Most octopus species live for a year. But the death of octopus mothers after they reproduce has long been a scientific spectacle.
Why exactly octopus mothers engage in a form of self-harm that leads to death just after they reproduce remains a bit of a mystery. But a study published Thursday in the journal Current Biology uses the California two-point octopus as a model to help explain the physiology of this strange behavior.
Z. Yan Wang, an assistant professor of psychology and biology at the University of Washington and an author of the study, explained that the female of the species goes through three reproductive stages.
After parturition, the mother lays her eggs and handles them with care. She takes each egg one by one and threads them carefully into long strands. Then she cements them to the wall of her burrow and stays there, blowing water over the eggs to keep them oxygenated and fiercely protect them from predators.
But then she stops eating. She begins to spend a lot of time away from the eggs. She loses color and muscle tone; her eyes are damaged. Many mothers begin to injure themselves. Some rub against the gravel of the seabed and scars their skin; others use their suction cups to create lesions along their bodies. In some cases, they even eat their own arms.
Scientists have known for some time that the octopus’ reproductive behavior, including death, is controlled by the animal’s two eye glands, which function like the pituitary gland in vertebrates, secreting hormones and other products that regulate various bodily processes. (The glands are called “optic” because of their location between the animal’s eyes. They have nothing to do with vision.) If both glands are surgically removed, the female leaves her brood, starts feeding again, grows and has a longer life span .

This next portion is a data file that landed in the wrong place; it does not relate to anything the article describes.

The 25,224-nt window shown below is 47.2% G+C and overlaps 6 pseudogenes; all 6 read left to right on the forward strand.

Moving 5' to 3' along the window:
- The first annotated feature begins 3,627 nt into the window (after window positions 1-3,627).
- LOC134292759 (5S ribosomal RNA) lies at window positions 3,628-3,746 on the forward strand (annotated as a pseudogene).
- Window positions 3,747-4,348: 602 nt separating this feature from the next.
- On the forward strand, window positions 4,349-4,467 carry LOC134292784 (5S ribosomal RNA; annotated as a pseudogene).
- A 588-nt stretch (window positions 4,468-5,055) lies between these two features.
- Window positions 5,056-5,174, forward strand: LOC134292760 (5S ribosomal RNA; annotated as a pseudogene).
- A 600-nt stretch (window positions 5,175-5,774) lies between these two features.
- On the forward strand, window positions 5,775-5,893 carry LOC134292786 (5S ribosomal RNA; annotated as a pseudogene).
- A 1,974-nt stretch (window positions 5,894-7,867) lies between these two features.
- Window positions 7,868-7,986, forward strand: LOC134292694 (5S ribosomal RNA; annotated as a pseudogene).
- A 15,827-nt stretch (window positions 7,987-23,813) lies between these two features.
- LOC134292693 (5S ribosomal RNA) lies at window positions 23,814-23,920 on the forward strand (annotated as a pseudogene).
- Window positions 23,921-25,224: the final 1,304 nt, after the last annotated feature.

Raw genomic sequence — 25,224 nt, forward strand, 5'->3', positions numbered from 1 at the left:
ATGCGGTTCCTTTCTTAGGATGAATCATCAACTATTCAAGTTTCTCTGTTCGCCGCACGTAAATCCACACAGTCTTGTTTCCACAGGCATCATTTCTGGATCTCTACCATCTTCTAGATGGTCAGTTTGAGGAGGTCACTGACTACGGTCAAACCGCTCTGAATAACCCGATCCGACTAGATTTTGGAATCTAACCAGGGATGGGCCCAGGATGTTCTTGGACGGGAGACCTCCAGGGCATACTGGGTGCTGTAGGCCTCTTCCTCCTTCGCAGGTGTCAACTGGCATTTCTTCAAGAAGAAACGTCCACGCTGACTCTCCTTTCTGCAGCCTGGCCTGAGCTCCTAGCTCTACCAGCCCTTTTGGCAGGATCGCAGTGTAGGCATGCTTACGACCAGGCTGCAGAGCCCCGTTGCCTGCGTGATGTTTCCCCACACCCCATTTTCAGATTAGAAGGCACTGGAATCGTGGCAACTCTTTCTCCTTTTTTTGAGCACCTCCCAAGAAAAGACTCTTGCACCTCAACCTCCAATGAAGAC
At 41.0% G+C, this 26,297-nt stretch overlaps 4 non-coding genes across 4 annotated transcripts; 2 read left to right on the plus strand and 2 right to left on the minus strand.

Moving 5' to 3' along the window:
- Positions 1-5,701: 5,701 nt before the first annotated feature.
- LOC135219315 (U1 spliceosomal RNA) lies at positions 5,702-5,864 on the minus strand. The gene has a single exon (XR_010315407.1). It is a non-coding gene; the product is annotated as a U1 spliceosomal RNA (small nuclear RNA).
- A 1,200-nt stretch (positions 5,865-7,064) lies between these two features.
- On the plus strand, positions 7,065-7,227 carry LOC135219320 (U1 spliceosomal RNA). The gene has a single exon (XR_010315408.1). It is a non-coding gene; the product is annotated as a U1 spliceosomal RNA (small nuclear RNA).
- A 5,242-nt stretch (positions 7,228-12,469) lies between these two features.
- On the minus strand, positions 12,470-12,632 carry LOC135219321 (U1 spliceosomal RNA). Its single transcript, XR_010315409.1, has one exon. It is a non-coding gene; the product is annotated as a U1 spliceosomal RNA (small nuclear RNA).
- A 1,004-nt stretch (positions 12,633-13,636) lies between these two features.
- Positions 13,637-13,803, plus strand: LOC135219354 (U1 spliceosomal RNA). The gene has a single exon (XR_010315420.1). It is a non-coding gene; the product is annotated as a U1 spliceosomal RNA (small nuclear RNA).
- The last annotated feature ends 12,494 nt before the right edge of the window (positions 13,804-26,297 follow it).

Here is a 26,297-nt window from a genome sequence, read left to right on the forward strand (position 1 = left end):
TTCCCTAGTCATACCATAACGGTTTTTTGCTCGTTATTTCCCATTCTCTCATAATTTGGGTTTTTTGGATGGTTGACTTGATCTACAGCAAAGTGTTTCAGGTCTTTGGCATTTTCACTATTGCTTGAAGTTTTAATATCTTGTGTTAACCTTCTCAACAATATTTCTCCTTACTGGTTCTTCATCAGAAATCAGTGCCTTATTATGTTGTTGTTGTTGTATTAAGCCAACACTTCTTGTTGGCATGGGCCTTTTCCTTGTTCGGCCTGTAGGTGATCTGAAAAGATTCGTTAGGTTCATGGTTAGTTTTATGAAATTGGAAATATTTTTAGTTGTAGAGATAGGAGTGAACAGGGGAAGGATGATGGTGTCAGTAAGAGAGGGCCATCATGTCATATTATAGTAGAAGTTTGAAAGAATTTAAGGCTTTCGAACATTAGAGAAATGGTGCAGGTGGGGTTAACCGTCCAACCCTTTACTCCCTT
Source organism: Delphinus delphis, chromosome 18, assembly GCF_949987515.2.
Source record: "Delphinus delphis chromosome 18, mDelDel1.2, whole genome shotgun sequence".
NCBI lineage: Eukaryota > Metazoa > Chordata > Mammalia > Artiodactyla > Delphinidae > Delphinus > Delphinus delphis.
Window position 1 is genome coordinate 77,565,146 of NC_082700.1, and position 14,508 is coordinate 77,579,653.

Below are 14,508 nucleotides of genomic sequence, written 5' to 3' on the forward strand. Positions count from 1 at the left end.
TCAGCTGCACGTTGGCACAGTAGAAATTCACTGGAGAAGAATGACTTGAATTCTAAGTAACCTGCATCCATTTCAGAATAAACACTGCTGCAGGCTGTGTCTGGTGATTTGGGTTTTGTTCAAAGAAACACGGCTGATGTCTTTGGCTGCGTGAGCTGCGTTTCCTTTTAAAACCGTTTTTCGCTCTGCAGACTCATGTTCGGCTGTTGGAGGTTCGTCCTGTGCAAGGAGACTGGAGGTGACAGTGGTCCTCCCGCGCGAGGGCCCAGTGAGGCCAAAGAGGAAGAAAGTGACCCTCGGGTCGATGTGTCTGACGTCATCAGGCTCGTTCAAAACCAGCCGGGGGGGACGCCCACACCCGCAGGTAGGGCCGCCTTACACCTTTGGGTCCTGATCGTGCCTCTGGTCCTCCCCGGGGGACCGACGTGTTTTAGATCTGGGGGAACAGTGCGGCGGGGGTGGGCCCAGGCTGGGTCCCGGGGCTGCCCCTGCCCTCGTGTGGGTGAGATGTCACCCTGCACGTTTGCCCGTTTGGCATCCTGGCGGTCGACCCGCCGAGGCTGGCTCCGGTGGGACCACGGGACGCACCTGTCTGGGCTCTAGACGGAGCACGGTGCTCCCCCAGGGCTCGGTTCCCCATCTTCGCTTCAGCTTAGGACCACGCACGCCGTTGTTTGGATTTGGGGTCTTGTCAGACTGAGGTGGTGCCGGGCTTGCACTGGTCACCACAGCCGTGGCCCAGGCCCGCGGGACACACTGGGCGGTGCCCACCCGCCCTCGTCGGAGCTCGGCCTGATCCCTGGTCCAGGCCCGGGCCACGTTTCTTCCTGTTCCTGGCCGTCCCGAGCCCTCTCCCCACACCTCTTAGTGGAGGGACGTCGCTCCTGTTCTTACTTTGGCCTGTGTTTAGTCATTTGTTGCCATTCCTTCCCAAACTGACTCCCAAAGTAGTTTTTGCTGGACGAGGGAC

The new study describes specific chemical pathways produced by the optic glands that control this reproductive behavior.
One pathway, they found, generates pregnenolone and progesterone, which isn’t surprising since these compounds are produced by many other animals to aid reproduction.
Another produces the precursors of bile acids that promote the absorption of dietary fats, and a third makes 7-dehydrocholesterol, or 7-DHC. 7-DHC is also generated in many vertebrates. In humans, it has several functions, including an essential role in the production of cholesterol and vitamin D. But elevated levels of 7-DHC are toxic and have been linked to conditions such as Smith-Lemli-Opitz syndrome, a rare hereditary disease. characterized by severe intellectual, developmental, and behavioral problems. In octopuses, Dr. Wang and her colleagues believe that 7-DHC may be the essential factor in causing the self-injurious behavior that leads to death.
Roger T. Hanlon, a senior scientist at the Marine Biological Laboratory in Woods Hole, Mass., who was not involved in the study, said that “this is an elegant and original study that answers a long-standing question in the reproduction and programmed mortality of most octopuses.”
dr. Wang said that “the most exciting thing for us was to see this parallel between octopuses, other invertebrates, and even humans.” She added that it was “remarkable to see this shared use of the same molecules in animals that are very distant from each other.”
The molecules may be the same, but death, she said, is very different. In general, we regard the death of a human being as a failure, of organ systems or of function.
“But with an octopus, that’s not true,” said Dr. Cheek. “The system should be doing this.”